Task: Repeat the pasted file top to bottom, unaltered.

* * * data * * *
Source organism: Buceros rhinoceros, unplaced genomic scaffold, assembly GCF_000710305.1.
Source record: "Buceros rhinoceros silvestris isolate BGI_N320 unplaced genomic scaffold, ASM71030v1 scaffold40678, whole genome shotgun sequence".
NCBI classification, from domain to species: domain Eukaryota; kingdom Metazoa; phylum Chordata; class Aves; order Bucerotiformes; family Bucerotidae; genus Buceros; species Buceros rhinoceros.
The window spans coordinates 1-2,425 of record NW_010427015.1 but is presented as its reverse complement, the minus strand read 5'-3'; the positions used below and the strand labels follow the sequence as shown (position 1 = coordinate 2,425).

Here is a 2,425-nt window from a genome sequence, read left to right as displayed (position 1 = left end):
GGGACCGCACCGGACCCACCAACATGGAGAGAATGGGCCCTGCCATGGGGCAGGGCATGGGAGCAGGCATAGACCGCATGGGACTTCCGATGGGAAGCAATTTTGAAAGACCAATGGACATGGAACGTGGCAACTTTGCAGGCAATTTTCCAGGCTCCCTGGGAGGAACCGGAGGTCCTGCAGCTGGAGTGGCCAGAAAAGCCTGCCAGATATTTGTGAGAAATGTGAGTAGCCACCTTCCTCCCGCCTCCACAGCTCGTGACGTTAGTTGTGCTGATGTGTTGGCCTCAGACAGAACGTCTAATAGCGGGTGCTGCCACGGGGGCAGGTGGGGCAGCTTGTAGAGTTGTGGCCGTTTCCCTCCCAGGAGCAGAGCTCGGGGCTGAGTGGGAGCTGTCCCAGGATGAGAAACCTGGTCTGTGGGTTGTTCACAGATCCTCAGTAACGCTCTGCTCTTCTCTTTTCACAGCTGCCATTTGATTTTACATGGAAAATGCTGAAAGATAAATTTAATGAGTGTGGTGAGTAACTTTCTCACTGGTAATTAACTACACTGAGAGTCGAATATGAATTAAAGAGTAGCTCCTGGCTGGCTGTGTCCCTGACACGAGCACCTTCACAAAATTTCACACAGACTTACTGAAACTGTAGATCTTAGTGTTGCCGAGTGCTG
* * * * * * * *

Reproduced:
Source organism: Buceros rhinoceros, unplaced genomic scaffold, assembly GCF_000710305.1.
Source record: "Buceros rhinoceros silvestris isolate BGI_N320 unplaced genomic scaffold, ASM71030v1 scaffold40678, whole genome shotgun sequence".
NCBI classification, from domain to species: domain Eukaryota; kingdom Metazoa; phylum Chordata; class Aves; order Bucerotiformes; family Bucerotidae; genus Buceros; species Buceros rhinoceros.
The window spans coordinates 1-2,425 of record NW_010427015.1 but is presented as its reverse complement, the minus strand read 5'-3'; the positions used below and the strand labels follow the sequence as shown (position 1 = coordinate 2,425).

Here is a 2,425-nt window from a genome sequence, read left to right as displayed (position 1 = left end):
GGGACCGCACCGGACCCACCAACATGGAGAGAATGGGCCCTGCCATGGGGCAGGGCATGGGAGCAGGCATAGACCGCATGGGACTTCCGATGGGAAGCAATTTTGAAAGACCAATGGACATGGAACGTGGCAACTTTGCAGGCAATTTTCCAGGCTCCCTGGGAGGAACCGGAGGTCCTGCAGCTGGAGTGGCCAGAAAAGCCTGCCAGATATTTGTGAGAAATGTGAGTAGCCACCTTCCTCCCGCCTCCACAGCTCGTGACGTTAGTTGTGCTGATGTGTTGGCCTCAGACAGAACGTCTAATAGCGGGTGCTGCCACGGGGGCAGGTGGGGCAGCTTGTAGAGTTGTGGCCGTTTCCCTCCCAGGAGCAGAGCTCGGGGCTGAGTGGGAGCTGTCCCAGGATGAGAAACCTGGTCTGTGGGTTGTTCACAGATCCTCAGTAACGCTCTGCTCTTCTCTTTTCACAGCTGCCATTTGATTTTACATGGAAAATGCTGAAAGATAAATTTAATGAGTGTGGTGAGTAACTTTCTCACTGGTAATTAACTACACTGAGAGTCGAATATGAATTAAAGAGTAGCTCCTGGCTGGCTGTGTCCCTGACACGAGCACCTTCACAAAATTTCACACAGACTTACTGAAACTGTAGATCTTAGTGTTGCCGAGTGCTG